Species names in all available languages
|English (United States)||Galapagos Flycatcher|
|French||Tyran des Galapagos|
|French (French Guiana)||Tyran des Galapagos|
|Spanish||Copetón de Galápagos|
|Spanish (Ecuador)||Copetón de Galápagos|
|Spanish (Spain)||Copetón de Galápagos|
Galapagos Flycatcher Myiarchus magnirostris
Version: 1.0 — Published April 4, 2011
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As with other endemic species in the Galapagos Islands, the Galapagos Flycatcher is usually quite tame and friendly, showing little fear of humans and often is quite curious. Because they have little fear of humans, they will occasionally enter buildings and houses to capture and eat insects, often moths or other night-flying insects that have been attracted to light at night and in the morning remain on the wall.
The flycatcher usually moves slowly through the vegetation flying from nearby perch to nearby perch, scanning for insects, in the manner of other Myiarchus. It dust-bathes on hot, sunny afternoons, in the manner of other members of its genus.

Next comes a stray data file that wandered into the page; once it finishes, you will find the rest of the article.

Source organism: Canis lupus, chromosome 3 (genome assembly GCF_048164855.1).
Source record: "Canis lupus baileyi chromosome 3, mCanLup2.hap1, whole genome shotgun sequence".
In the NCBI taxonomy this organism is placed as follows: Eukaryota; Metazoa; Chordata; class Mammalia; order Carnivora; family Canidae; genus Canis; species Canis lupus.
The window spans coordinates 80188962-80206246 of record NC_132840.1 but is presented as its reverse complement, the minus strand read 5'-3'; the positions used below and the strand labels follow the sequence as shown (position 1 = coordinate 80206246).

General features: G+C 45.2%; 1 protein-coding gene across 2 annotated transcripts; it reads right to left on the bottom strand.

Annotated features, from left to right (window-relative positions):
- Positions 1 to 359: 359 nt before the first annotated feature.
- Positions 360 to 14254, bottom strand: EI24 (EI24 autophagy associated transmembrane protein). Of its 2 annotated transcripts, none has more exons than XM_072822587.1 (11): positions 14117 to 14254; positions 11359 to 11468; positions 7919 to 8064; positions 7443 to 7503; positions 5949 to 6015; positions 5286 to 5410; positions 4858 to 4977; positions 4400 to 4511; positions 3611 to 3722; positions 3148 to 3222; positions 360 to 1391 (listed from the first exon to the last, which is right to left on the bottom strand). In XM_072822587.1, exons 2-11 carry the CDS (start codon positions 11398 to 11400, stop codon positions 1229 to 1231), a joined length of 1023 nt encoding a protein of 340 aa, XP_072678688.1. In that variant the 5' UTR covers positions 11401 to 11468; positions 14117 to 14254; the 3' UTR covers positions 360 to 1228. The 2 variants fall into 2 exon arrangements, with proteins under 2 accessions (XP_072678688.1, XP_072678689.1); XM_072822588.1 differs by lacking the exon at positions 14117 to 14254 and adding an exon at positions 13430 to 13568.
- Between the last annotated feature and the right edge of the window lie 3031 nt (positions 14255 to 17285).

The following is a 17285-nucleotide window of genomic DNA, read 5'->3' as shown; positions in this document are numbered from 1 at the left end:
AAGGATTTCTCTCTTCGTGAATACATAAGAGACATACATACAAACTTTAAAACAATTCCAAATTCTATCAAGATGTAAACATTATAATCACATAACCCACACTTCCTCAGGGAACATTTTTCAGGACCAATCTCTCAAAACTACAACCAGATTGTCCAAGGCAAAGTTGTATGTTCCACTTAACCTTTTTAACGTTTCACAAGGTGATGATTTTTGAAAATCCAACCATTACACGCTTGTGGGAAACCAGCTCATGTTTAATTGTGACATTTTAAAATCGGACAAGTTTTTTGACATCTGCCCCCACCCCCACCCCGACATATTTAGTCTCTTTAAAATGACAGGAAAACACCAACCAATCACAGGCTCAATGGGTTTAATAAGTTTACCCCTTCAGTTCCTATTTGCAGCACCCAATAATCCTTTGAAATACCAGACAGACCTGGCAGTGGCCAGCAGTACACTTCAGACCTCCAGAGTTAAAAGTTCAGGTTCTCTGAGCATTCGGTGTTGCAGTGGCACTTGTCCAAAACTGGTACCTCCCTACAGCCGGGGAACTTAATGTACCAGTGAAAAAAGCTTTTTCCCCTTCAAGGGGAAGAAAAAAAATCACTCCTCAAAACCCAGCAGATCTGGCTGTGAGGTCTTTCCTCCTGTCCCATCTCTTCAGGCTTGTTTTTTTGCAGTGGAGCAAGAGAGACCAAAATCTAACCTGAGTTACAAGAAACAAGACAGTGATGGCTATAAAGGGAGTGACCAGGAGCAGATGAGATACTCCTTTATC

The Galapagos Flycatcher is non-migratory and likely very sedentary.
Harris (1992) says it is territorial, and Ervin (1994) mentions aggression between pairs when nest sites were less than about 80 m apart. This is likely in a manner similar to that of other Myiarchus.
Social and interspecific behavior
Although many endemic Galapagos birds are relatively unafraid of humans, Galapagos Flycatcher is among the most friendly and curious. It frequently will perch quietly for long periods within 2 m of an observer, while continuing to peer about seeking prey. During the breeding season they have been known to actively pull hair from introduced goats and cattle, and to attempt to do the same from humans (personal observation; Lanyon 1978, Ervin 1994).
Galapagos Flycatchers are usually seen singly, although occasionally in pairs.
There is no information on predation of Galapagos Flycatcher. It is likely that introduced rats and cats depredate nests and nestlings, and cats may catch adult birds as well.
The species does not seem to be affected significantly by the introduced avian pox (Avipoxvirus), with only a few cases (Jiménez et al., ms.), although it was not found in another survey (Jiménez et al. 2007). Nestlings of the flycatcher are parasitized by the introduced ectoparasite Philornis downsi (Fessl et al. 2006).